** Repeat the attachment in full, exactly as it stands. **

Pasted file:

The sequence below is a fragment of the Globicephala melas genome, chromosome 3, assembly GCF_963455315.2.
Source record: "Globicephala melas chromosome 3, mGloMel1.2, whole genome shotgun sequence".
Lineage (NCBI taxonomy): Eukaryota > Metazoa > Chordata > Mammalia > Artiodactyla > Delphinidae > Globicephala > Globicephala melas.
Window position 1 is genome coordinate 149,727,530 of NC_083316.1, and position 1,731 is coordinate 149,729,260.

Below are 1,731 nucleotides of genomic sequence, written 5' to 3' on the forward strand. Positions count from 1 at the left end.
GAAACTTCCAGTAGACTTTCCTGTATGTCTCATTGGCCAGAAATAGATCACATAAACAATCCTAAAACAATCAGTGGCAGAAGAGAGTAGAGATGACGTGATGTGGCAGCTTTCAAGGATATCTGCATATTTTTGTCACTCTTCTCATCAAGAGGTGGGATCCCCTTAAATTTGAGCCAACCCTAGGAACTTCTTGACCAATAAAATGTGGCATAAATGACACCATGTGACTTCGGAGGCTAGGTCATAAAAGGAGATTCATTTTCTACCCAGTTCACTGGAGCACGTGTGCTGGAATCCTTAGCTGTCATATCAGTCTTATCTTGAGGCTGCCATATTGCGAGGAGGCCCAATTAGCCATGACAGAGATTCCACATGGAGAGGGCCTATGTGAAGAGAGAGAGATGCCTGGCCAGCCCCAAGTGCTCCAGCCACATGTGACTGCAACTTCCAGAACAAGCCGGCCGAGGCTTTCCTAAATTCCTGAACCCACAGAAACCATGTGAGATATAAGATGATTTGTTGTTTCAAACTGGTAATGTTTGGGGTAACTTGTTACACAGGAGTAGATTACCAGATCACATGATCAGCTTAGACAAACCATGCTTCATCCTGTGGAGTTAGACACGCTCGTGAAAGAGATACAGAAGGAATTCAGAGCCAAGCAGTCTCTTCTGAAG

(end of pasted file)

The sequence below is a fragment of the Globicephala melas genome, chromosome 3, assembly GCF_963455315.2.
Source record: "Globicephala melas chromosome 3, mGloMel1.2, whole genome shotgun sequence".
Lineage (NCBI taxonomy): Eukaryota > Metazoa > Chordata > Mammalia > Artiodactyla > Delphinidae > Globicephala > Globicephala melas.
Window position 1 is genome coordinate 149,727,530 of NC_083316.1, and position 1,731 is coordinate 149,729,260.

Below are 1,731 nucleotides of genomic sequence, written 5' to 3' on the forward strand. Positions count from 1 at the left end.
GAAACTTCCAGTAGACTTTCCTGTATGTCTCATTGGCCAGAAATAGATCACATAAACAATCCTAAAACAATCAGTGGCAGAAGAGAGTAGAGATGACGTGATGTGGCAGCTTTCAAGGATATCTGCATATTTTTGTCACTCTTCTCATCAAGAGGTGGGATCCCCTTAAATTTGAGCCAACCCTAGGAACTTCTTGACCAATAAAATGTGGCATAAATGACACCATGTGACTTCGGAGGCTAGGTCATAAAAGGAGATTCATTTTCTACCCAGTTCACTGGAGCACGTGTGCTGGAATCCTTAGCTGTCATATCAGTCTTATCTTGAGGCTGCCATATTGCGAGGAGGCCCAATTAGCCATGACAGAGATTCCACATGGAGAGGGCCTATGTGAAGAGAGAGAGATGCCTGGCCAGCCCCAAGTGCTCCAGCCACATGTGACTGCAACTTCCAGAACAAGCCGGCCGAGGCTTTCCTAAATTCCTGAACCCACAGAAACCATGTGAGATATAAGATGATTTGTTGTTTCAAACTGGTAATGTTTGGGGTAACTTGTTACACAGGAGTAGATTACCAGATCACATGATCAGCTTAGACAAACCATGCTTCATCCTGTGGAGTTAGACACGCTCGTGAAAGAGATACAGAAGGAATTCAGAGCCAAGCAGTCTCTTCTGAAG